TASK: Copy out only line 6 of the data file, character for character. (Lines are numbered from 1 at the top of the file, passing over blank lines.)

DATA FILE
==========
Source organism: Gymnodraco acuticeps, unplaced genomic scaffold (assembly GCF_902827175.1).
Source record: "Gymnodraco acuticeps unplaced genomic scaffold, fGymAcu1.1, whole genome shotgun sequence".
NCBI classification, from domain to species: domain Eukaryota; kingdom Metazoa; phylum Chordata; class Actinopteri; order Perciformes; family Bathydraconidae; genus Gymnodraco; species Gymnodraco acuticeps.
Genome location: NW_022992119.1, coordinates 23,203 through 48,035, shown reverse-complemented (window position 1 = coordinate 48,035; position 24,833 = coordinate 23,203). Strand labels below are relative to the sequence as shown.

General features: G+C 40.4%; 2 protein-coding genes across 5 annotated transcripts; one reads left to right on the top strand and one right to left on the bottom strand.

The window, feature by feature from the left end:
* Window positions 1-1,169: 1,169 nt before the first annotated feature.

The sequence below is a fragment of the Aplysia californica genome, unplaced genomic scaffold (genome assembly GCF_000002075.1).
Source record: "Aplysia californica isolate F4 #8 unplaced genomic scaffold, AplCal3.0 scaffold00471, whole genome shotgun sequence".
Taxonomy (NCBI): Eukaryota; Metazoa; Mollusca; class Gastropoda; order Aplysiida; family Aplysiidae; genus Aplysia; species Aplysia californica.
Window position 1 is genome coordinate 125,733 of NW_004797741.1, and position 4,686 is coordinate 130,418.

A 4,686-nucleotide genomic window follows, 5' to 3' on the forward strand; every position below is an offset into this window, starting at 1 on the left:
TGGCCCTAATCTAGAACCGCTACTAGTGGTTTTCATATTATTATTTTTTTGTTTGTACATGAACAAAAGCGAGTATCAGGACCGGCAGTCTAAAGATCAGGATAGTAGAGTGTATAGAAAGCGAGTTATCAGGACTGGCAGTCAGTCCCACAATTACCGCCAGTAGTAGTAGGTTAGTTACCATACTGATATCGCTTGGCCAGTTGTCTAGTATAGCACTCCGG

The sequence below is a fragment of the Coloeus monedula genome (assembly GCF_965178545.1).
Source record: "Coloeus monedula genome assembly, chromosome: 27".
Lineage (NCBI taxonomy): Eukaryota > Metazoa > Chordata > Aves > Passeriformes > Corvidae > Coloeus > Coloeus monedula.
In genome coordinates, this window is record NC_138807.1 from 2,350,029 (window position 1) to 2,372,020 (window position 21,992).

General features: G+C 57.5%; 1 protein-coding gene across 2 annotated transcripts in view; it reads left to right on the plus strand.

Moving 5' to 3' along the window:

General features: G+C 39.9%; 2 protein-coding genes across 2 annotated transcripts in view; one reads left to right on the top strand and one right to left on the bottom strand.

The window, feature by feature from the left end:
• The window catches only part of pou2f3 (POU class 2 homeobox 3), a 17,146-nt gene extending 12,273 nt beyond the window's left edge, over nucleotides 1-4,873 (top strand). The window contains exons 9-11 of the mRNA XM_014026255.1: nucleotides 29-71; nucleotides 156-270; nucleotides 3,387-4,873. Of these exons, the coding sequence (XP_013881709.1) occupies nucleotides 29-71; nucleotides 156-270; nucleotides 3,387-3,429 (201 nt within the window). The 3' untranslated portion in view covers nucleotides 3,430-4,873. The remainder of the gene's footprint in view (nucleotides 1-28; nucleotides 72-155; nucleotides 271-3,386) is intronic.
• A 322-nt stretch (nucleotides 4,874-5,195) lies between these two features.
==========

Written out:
The window, feature by feature from the left end: